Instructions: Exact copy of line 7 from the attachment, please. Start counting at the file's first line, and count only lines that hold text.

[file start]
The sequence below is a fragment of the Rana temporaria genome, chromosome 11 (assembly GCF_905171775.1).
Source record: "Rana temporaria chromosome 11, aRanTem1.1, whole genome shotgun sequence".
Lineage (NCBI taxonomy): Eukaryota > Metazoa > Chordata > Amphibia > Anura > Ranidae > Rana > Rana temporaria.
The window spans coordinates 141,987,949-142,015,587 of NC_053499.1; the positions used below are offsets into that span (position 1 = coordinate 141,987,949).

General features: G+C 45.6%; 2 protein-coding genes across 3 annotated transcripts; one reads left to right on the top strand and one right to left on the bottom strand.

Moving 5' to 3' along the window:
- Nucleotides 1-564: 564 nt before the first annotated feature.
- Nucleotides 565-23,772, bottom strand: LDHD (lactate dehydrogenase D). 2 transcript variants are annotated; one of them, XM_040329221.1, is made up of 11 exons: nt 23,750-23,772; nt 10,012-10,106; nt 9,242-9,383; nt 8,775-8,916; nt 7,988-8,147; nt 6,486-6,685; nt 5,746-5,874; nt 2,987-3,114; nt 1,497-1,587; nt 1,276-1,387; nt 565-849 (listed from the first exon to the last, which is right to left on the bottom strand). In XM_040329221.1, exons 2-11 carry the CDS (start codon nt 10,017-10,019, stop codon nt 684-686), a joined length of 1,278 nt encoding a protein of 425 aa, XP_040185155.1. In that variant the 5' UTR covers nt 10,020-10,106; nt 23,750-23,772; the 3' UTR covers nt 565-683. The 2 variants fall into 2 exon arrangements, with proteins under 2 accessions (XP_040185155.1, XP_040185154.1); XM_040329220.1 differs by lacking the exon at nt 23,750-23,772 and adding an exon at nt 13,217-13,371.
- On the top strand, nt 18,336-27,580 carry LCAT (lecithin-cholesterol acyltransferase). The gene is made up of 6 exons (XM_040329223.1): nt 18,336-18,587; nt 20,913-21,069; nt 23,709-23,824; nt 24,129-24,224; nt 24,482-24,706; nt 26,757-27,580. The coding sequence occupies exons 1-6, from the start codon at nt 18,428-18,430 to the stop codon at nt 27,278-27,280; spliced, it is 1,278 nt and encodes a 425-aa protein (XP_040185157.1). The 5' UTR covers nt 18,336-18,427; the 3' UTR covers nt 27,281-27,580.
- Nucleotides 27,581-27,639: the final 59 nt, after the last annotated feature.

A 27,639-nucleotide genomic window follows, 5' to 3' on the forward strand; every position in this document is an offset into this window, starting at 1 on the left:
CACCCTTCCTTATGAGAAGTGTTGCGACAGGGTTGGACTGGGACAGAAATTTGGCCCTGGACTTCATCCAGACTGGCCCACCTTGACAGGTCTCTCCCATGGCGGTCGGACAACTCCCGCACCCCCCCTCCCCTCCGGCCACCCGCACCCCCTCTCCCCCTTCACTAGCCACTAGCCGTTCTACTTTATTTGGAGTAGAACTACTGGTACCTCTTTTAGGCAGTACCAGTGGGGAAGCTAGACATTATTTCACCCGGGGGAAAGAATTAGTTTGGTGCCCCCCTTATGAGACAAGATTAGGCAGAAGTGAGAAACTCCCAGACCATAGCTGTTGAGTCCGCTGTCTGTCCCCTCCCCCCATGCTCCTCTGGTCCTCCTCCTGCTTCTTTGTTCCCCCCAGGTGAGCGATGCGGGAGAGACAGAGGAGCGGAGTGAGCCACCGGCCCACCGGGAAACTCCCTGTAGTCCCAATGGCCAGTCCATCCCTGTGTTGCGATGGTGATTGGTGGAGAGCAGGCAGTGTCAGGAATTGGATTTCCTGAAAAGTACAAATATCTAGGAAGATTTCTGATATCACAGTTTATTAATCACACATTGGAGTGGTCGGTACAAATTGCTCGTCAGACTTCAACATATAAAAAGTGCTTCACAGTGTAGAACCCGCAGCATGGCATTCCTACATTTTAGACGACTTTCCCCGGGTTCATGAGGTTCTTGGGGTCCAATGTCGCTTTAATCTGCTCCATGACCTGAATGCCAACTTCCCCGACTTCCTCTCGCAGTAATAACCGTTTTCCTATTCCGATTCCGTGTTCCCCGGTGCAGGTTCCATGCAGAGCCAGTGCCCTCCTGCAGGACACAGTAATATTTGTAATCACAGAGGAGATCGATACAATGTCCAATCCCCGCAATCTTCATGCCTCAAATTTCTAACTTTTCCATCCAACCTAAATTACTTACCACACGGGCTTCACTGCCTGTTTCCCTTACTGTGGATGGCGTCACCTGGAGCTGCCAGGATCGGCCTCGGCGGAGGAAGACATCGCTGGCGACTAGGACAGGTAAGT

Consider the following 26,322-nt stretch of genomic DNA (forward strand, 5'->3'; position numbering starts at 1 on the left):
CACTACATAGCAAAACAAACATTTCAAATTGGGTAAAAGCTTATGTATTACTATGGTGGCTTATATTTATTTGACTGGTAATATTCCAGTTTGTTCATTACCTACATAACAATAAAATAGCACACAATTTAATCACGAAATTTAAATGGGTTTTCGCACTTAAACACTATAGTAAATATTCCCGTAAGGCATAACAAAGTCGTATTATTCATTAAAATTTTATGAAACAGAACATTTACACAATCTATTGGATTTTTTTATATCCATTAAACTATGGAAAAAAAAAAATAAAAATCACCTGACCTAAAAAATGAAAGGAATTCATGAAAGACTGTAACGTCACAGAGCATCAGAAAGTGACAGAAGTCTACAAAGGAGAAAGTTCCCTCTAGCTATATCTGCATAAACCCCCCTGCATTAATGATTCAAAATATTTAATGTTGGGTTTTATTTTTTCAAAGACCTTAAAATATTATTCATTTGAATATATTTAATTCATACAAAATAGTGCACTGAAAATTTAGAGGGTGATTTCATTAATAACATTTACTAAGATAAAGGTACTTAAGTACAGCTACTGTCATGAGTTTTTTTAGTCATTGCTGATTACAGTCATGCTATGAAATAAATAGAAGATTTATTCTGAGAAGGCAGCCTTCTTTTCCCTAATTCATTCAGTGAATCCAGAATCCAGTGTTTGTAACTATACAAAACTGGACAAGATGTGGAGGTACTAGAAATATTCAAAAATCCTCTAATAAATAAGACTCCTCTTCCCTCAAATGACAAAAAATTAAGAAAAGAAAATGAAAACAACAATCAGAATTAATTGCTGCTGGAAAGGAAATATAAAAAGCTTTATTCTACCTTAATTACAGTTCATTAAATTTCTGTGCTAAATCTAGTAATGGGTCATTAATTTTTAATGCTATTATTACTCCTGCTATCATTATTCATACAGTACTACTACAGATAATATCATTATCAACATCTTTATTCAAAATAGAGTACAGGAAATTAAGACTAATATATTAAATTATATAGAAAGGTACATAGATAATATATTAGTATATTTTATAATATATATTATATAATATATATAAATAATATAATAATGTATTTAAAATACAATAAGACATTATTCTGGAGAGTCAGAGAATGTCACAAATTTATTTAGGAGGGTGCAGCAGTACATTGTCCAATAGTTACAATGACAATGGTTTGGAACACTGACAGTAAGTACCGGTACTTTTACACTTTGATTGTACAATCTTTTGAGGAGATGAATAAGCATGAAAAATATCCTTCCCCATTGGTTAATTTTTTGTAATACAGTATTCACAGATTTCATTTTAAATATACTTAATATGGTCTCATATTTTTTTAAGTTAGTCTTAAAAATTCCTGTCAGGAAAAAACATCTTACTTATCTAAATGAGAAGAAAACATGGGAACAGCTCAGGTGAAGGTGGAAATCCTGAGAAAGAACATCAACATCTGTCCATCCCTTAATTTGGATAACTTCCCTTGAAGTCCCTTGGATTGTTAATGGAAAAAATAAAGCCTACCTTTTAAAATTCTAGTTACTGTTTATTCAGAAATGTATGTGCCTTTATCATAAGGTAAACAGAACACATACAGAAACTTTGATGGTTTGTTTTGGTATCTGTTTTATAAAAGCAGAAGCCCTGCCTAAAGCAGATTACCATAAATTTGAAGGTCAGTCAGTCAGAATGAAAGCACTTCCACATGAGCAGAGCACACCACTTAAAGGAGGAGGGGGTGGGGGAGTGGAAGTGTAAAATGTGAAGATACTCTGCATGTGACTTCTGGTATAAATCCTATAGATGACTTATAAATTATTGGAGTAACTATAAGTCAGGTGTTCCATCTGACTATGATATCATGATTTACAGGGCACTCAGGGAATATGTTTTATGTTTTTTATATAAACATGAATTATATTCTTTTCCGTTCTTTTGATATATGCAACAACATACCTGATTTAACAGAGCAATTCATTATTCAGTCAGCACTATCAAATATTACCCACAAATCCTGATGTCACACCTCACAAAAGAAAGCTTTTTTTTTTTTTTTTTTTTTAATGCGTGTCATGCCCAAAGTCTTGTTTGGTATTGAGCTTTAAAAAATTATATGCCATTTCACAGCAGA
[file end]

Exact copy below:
- Nucleotides 1-564: 564 nt before the first annotated feature.